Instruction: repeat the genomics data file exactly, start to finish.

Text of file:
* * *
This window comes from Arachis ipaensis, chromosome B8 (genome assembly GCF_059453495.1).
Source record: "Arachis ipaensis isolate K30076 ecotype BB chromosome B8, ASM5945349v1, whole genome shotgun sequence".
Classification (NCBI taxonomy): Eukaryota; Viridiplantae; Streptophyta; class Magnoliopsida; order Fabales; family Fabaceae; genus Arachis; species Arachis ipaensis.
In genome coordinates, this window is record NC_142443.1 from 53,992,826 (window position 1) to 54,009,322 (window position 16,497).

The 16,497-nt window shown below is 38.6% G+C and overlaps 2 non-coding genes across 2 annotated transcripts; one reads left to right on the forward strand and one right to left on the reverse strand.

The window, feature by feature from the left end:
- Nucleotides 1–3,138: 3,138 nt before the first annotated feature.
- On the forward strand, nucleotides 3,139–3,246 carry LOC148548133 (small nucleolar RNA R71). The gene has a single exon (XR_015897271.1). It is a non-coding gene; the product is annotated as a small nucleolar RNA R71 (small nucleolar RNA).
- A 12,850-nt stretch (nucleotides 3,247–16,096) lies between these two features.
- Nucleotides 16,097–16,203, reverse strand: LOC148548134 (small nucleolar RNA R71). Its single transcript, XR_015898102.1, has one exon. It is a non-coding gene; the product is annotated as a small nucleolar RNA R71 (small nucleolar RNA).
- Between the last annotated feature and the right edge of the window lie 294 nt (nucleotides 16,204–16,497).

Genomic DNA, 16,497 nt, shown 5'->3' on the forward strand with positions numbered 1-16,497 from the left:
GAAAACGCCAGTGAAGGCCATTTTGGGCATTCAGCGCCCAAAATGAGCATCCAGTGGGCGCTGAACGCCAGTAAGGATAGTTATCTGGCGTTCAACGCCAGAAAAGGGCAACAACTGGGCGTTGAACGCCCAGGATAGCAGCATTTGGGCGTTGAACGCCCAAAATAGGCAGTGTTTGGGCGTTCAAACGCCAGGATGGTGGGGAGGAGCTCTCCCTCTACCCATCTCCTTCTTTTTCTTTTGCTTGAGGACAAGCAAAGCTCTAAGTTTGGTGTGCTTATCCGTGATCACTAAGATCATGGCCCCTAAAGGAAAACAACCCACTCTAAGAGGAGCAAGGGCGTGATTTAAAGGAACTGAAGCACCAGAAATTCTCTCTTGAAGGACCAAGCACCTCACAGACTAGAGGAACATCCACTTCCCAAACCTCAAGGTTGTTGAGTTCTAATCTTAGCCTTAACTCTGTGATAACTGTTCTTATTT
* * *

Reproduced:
This window comes from Arachis ipaensis, chromosome B8 (genome assembly GCF_059453495.1).
Source record: "Arachis ipaensis isolate K30076 ecotype BB chromosome B8, ASM5945349v1, whole genome shotgun sequence".
Classification (NCBI taxonomy): Eukaryota; Viridiplantae; Streptophyta; class Magnoliopsida; order Fabales; family Fabaceae; genus Arachis; species Arachis ipaensis.
In genome coordinates, this window is record NC_142443.1 from 53,992,826 (window position 1) to 54,009,322 (window position 16,497).

The 16,497-nt window shown below is 38.6% G+C and overlaps 2 non-coding genes across 2 annotated transcripts; one reads left to right on the forward strand and one right to left on the reverse strand.

The window, feature by feature from the left end:
- Nucleotides 1–3,138: 3,138 nt before the first annotated feature.
- On the forward strand, nucleotides 3,139–3,246 carry LOC148548133 (small nucleolar RNA R71). The gene has a single exon (XR_015897271.1). It is a non-coding gene; the product is annotated as a small nucleolar RNA R71 (small nucleolar RNA).
- A 12,850-nt stretch (nucleotides 3,247–16,096) lies between these two features.
- Nucleotides 16,097–16,203, reverse strand: LOC148548134 (small nucleolar RNA R71). Its single transcript, XR_015898102.1, has one exon. It is a non-coding gene; the product is annotated as a small nucleolar RNA R71 (small nucleolar RNA).
- Between the last annotated feature and the right edge of the window lie 294 nt (nucleotides 16,204–16,497).

Genomic DNA, 16,497 nt, shown 5'->3' on the forward strand with positions numbered 1-16,497 from the left:
GAAAACGCCAGTGAAGGCCATTTTGGGCATTCAGCGCCCAAAATGAGCATCCAGTGGGCGCTGAACGCCAGTAAGGATAGTTATCTGGCGTTCAACGCCAGAAAAGGGCAACAACTGGGCGTTGAACGCCCAGGATAGCAGCATTTGGGCGTTGAACGCCCAAAATAGGCAGTGTTTGGGCGTTCAAACGCCAGGATGGTGGGGAGGAGCTCTCCCTCTACCCATCTCCTTCTTTTTCTTTTGCTTGAGGACAAGCAAAGCTCTAAGTTTGGTGTGCTTATCCGTGATCACTAAGATCATGGCCCCTAAAGGAAAACAACCCACTCTAAGAGGAGCAAGGGCGTGATTTAAAGGAACTGAAGCACCAGAAATTCTCTCTTGAAGGACCAAGCACCTCACAGACTAGAGGAACATCCACTTCCCAAACCTCAAGGTTGTTGAGTTCTAATCTTAGCCTTAACTCTGTGATAACTGTTCTTATTT